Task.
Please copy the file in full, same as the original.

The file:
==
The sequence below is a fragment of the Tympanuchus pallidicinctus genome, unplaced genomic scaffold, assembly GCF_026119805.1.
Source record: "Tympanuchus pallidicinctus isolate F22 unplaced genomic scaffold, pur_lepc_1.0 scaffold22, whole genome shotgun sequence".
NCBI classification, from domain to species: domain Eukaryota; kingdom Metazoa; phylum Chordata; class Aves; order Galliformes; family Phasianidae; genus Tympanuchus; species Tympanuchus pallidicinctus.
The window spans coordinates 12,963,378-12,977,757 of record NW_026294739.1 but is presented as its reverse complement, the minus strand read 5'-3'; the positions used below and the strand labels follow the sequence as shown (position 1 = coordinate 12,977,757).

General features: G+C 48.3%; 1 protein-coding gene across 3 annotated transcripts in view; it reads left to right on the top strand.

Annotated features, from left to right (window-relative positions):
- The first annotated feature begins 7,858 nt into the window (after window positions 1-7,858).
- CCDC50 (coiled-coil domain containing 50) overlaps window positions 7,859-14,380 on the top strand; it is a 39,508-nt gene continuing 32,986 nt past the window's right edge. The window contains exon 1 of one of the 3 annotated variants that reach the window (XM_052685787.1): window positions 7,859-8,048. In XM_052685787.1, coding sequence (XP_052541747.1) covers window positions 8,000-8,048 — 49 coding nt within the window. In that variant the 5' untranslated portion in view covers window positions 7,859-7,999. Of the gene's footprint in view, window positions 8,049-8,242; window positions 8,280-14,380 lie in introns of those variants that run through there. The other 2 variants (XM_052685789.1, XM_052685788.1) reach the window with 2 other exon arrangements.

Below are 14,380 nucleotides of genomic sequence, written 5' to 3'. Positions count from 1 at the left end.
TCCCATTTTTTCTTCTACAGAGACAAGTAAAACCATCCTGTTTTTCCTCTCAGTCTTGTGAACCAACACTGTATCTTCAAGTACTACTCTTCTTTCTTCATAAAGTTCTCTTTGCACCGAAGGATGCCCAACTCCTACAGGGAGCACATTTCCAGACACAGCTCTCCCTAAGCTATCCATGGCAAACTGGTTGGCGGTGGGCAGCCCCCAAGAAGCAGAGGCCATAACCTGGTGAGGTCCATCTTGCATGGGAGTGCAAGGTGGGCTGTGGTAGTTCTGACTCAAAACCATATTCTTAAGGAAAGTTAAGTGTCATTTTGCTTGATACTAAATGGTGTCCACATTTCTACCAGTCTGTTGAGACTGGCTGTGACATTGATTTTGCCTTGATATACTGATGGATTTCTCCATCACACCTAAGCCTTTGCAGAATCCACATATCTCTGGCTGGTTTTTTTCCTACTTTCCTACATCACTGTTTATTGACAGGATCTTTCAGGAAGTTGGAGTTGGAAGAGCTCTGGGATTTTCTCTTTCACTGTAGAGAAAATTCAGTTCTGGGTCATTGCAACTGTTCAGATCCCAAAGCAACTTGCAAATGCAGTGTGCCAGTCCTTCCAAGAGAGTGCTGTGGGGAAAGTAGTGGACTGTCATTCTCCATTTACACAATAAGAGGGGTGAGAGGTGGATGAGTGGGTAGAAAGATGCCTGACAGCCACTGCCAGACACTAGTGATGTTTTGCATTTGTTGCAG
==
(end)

The sequence below is a fragment of the Tympanuchus pallidicinctus genome, unplaced genomic scaffold, assembly GCF_026119805.1.
Source record: "Tympanuchus pallidicinctus isolate F22 unplaced genomic scaffold, pur_lepc_1.0 scaffold22, whole genome shotgun sequence".
NCBI classification, from domain to species: domain Eukaryota; kingdom Metazoa; phylum Chordata; class Aves; order Galliformes; family Phasianidae; genus Tympanuchus; species Tympanuchus pallidicinctus.
The window spans coordinates 12,963,378-12,977,757 of record NW_026294739.1 but is presented as its reverse complement, the minus strand read 5'-3'; the positions used below and the strand labels follow the sequence as shown (position 1 = coordinate 12,977,757).

General features: G+C 48.3%; 1 protein-coding gene across 3 annotated transcripts in view; it reads left to right on the top strand.

Annotated features, from left to right (window-relative positions):
- The first annotated feature begins 7,858 nt into the window (after window positions 1-7,858).
- CCDC50 (coiled-coil domain containing 50) overlaps window positions 7,859-14,380 on the top strand; it is a 39,508-nt gene continuing 32,986 nt past the window's right edge. The window contains exon 1 of one of the 3 annotated variants that reach the window (XM_052685787.1): window positions 7,859-8,048. In XM_052685787.1, coding sequence (XP_052541747.1) covers window positions 8,000-8,048 — 49 coding nt within the window. In that variant the 5' untranslated portion in view covers window positions 7,859-7,999. Of the gene's footprint in view, window positions 8,049-8,242; window positions 8,280-14,380 lie in introns of those variants that run through there. The other 2 variants (XM_052685789.1, XM_052685788.1) reach the window with 2 other exon arrangements.

Below are 14,380 nucleotides of genomic sequence, written 5' to 3'. Positions count from 1 at the left end.
TCCCATTTTTTCTTCTACAGAGACAAGTAAAACCATCCTGTTTTTCCTCTCAGTCTTGTGAACCAACACTGTATCTTCAAGTACTACTCTTCTTTCTTCATAAAGTTCTCTTTGCACCGAAGGATGCCCAACTCCTACAGGGAGCACATTTCCAGACACAGCTCTCCCTAAGCTATCCATGGCAAACTGGTTGGCGGTGGGCAGCCCCCAAGAAGCAGAGGCCATAACCTGGTGAGGTCCATCTTGCATGGGAGTGCAAGGTGGGCTGTGGTAGTTCTGACTCAAAACCATATTCTTAAGGAAAGTTAAGTGTCATTTTGCTTGATACTAAATGGTGTCCACATTTCTACCAGTCTGTTGAGACTGGCTGTGACATTGATTTTGCCTTGATATACTGATGGATTTCTCCATCACACCTAAGCCTTTGCAGAATCCACATATCTCTGGCTGGTTTTTTTCCTACTTTCCTACATCACTGTTTATTGACAGGATCTTTCAGGAAGTTGGAGTTGGAAGAGCTCTGGGATTTTCTCTTTCACTGTAGAGAAAATTCAGTTCTGGGTCATTGCAACTGTTCAGATCCCAAAGCAACTTGCAAATGCAGTGTGCCAGTCCTTCCAAGAGAGTGCTGTGGGGAAAGTAGTGGACTGTCATTCTCCATTTACACAATAAGAGGGGTGAGAGGTGGATGAGTGGGTAGAAAGATGCCTGACAGCCACTGCCAGACACTAGTGATGTTTTGCATTTGTTGCAG